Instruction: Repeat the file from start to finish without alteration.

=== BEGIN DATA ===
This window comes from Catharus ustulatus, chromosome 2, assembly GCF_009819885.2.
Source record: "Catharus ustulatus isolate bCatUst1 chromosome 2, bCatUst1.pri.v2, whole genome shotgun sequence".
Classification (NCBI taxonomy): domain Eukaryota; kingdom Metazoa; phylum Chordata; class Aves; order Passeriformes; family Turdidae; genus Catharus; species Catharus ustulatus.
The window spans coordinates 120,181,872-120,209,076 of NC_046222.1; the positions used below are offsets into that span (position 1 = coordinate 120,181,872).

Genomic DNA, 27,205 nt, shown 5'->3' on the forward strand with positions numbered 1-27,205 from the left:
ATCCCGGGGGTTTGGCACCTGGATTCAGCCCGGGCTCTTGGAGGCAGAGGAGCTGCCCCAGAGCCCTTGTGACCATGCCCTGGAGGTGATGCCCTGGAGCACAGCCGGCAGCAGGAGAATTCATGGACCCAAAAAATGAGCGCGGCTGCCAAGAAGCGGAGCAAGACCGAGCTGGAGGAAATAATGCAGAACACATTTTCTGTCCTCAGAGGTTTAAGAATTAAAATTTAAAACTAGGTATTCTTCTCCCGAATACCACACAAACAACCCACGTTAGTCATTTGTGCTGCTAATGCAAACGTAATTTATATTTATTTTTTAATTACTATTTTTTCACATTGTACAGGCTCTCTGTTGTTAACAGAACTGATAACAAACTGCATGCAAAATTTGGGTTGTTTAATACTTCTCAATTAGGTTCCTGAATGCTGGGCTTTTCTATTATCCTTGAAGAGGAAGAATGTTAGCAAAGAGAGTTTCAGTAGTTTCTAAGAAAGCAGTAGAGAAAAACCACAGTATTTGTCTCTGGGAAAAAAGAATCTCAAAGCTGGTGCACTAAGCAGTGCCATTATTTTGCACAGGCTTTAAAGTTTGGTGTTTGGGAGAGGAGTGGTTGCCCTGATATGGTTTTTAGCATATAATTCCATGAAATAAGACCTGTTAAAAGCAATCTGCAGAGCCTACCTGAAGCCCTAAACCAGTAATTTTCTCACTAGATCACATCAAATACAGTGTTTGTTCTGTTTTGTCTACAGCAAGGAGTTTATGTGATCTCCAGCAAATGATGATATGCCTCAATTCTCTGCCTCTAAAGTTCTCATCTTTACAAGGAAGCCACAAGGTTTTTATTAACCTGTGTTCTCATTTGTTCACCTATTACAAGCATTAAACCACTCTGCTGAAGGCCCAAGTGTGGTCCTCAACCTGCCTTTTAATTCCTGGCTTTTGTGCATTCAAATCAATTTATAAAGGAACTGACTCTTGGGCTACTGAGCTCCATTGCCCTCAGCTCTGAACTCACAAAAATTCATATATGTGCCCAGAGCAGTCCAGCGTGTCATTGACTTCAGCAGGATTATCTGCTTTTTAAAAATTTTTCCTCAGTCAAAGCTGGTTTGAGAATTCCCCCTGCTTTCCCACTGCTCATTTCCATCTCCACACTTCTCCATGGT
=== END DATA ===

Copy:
This window comes from Catharus ustulatus, chromosome 2, assembly GCF_009819885.2.
Source record: "Catharus ustulatus isolate bCatUst1 chromosome 2, bCatUst1.pri.v2, whole genome shotgun sequence".
Classification (NCBI taxonomy): domain Eukaryota; kingdom Metazoa; phylum Chordata; class Aves; order Passeriformes; family Turdidae; genus Catharus; species Catharus ustulatus.
The window spans coordinates 120,181,872-120,209,076 of NC_046222.1; the positions used below are offsets into that span (position 1 = coordinate 120,181,872).

Genomic DNA, 27,205 nt, shown 5'->3' on the forward strand with positions numbered 1-27,205 from the left:
ATCCCGGGGGTTTGGCACCTGGATTCAGCCCGGGCTCTTGGAGGCAGAGGAGCTGCCCCAGAGCCCTTGTGACCATGCCCTGGAGGTGATGCCCTGGAGCACAGCCGGCAGCAGGAGAATTCATGGACCCAAAAAATGAGCGCGGCTGCCAAGAAGCGGAGCAAGACCGAGCTGGAGGAAATAATGCAGAACACATTTTCTGTCCTCAGAGGTTTAAGAATTAAAATTTAAAACTAGGTATTCTTCTCCCGAATACCACACAAACAACCCACGTTAGTCATTTGTGCTGCTAATGCAAACGTAATTTATATTTATTTTTTAATTACTATTTTTTCACATTGTACAGGCTCTCTGTTGTTAACAGAACTGATAACAAACTGCATGCAAAATTTGGGTTGTTTAATACTTCTCAATTAGGTTCCTGAATGCTGGGCTTTTCTATTATCCTTGAAGAGGAAGAATGTTAGCAAAGAGAGTTTCAGTAGTTTCTAAGAAAGCAGTAGAGAAAAACCACAGTATTTGTCTCTGGGAAAAAAGAATCTCAAAGCTGGTGCACTAAGCAGTGCCATTATTTTGCACAGGCTTTAAAGTTTGGTGTTTGGGAGAGGAGTGGTTGCCCTGATATGGTTTTTAGCATATAATTCCATGAAATAAGACCTGTTAAAAGCAATCTGCAGAGCCTACCTGAAGCCCTAAACCAGTAATTTTCTCACTAGATCACATCAAATACAGTGTTTGTTCTGTTTTGTCTACAGCAAGGAGTTTATGTGATCTCCAGCAAATGATGATATGCCTCAATTCTCTGCCTCTAAAGTTCTCATCTTTACAAGGAAGCCACAAGGTTTTTATTAACCTGTGTTCTCATTTGTTCACCTATTACAAGCATTAAACCACTCTGCTGAAGGCCCAAGTGTGGTCCTCAACCTGCCTTTTAATTCCTGGCTTTTGTGCATTCAAATCAATTTATAAAGGAACTGACTCTTGGGCTACTGAGCTCCATTGCCCTCAGCTCTGAACTCACAAAAATTCATATATGTGCCCAGAGCAGTCCAGCGTGTCATTGACTTCAGCAGGATTATCTGCTTTTTAAAAATTTTTCCTCAGTCAAAGCTGGTTTGAGAATTCCCCCTGCTTTCCCACTGCTCATTTCCATCTCCACACTTCTCCATGGT